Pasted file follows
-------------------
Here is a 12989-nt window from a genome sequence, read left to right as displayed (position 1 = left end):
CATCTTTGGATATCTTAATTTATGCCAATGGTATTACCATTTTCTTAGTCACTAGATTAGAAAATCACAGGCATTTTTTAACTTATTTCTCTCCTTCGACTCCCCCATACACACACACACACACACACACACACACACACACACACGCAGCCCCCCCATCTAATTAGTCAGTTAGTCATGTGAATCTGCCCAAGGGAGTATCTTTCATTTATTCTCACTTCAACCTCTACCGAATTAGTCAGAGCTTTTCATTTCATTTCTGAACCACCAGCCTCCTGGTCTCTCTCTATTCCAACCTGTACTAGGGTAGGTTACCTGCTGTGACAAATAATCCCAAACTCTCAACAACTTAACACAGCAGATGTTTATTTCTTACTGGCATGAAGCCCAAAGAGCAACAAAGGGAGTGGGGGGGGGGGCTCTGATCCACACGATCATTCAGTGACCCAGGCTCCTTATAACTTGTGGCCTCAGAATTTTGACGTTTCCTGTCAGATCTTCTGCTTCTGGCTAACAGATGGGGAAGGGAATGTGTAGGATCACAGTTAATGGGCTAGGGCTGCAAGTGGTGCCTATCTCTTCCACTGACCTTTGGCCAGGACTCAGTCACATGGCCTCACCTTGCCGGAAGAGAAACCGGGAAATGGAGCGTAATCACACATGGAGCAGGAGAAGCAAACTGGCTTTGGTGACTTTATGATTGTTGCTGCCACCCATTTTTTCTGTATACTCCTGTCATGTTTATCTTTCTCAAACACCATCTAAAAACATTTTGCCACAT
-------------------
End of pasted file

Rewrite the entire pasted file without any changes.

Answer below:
Here is a 12989-nt window from a genome sequence, read left to right as displayed (position 1 = left end):
CATCTTTGGATATCTTAATTTATGCCAATGGTATTACCATTTTCTTAGTCACTAGATTAGAAAATCACAGGCATTTTTTAACTTATTTCTCTCCTTCGACTCCCCCATACACACACACACACACACACACACACACACACACACACGCAGCCCCCCCATCTAATTAGTCAGTTAGTCATGTGAATCTGCCCAAGGGAGTATCTTTCATTTATTCTCACTTCAACCTCTACCGAATTAGTCAGAGCTTTTCATTTCATTTCTGAACCACCAGCCTCCTGGTCTCTCTCTATTCCAACCTGTACTAGGGTAGGTTACCTGCTGTGACAAATAATCCCAAACTCTCAACAACTTAACACAGCAGATGTTTATTTCTTACTGGCATGAAGCCCAAAGAGCAACAAAGGGAGTGGGGGGGGGGGCTCTGATCCACACGATCATTCAGTGACCCAGGCTCCTTATAACTTGTGGCCTCAGAATTTTGACGTTTCCTGTCAGATCTTCTGCTTCTGGCTAACAGATGGGGAAGGGAATGTGTAGGATCACAGTTAATGGGCTAGGGCTGCAAGTGGTGCCTATCTCTTCCACTGACCTTTGGCCAGGACTCAGTCACATGGCCTCACCTTGCCGGAAGAGAAACCGGGAAATGGAGCGTAATCACACATGGAGCAGGAGAAGCAAACTGGCTTTGGTGACTTTATGATTGTTGCTGCCACCCATTTTTTCTGTATACTCCTGTCATGTTTATCTTTCTCAAACACCATCTAAAAACATTTTGCCACAT